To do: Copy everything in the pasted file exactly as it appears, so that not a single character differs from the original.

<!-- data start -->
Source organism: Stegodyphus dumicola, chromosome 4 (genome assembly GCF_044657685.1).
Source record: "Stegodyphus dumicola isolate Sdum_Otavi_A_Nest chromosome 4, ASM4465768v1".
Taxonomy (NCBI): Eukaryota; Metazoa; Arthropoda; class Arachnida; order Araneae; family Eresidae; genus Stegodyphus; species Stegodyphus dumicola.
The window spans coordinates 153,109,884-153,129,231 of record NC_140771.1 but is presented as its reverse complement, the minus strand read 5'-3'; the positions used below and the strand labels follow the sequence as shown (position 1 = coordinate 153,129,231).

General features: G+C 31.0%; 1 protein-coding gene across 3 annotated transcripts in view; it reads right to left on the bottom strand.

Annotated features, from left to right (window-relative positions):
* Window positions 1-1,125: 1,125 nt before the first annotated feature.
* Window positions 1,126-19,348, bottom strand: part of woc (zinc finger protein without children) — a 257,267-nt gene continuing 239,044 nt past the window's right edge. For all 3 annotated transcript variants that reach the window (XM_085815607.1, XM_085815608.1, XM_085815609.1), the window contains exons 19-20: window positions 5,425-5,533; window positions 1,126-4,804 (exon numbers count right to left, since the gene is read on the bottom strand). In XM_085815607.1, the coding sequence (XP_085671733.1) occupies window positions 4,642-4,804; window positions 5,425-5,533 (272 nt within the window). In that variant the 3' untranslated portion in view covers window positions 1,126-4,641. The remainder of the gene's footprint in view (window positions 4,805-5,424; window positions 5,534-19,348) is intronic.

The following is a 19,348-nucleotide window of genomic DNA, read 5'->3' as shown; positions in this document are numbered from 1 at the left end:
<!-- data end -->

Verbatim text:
Source organism: Stegodyphus dumicola, chromosome 4 (genome assembly GCF_044657685.1).
Source record: "Stegodyphus dumicola isolate Sdum_Otavi_A_Nest chromosome 4, ASM4465768v1".
Taxonomy (NCBI): Eukaryota; Metazoa; Arthropoda; class Arachnida; order Araneae; family Eresidae; genus Stegodyphus; species Stegodyphus dumicola.
The window spans coordinates 153,109,884-153,129,231 of record NC_140771.1 but is presented as its reverse complement, the minus strand read 5'-3'; the positions used below and the strand labels follow the sequence as shown (position 1 = coordinate 153,129,231).

General features: G+C 31.0%; 1 protein-coding gene across 3 annotated transcripts in view; it reads right to left on the bottom strand.

Annotated features, from left to right (window-relative positions):
* Window positions 1-1,125: 1,125 nt before the first annotated feature.
* Window positions 1,126-19,348, bottom strand: part of woc (zinc finger protein without children) — a 257,267-nt gene continuing 239,044 nt past the window's right edge. For all 3 annotated transcript variants that reach the window (XM_085815607.1, XM_085815608.1, XM_085815609.1), the window contains exons 19-20: window positions 5,425-5,533; window positions 1,126-4,804 (exon numbers count right to left, since the gene is read on the bottom strand). In XM_085815607.1, the coding sequence (XP_085671733.1) occupies window positions 4,642-4,804; window positions 5,425-5,533 (272 nt within the window). In that variant the 3' untranslated portion in view covers window positions 1,126-4,641. The remainder of the gene's footprint in view (window positions 4,805-5,424; window positions 5,534-19,348) is intronic.

The following is a 19,348-nucleotide window of genomic DNA, read 5'->3' as shown; positions in this document are numbered from 1 at the left end: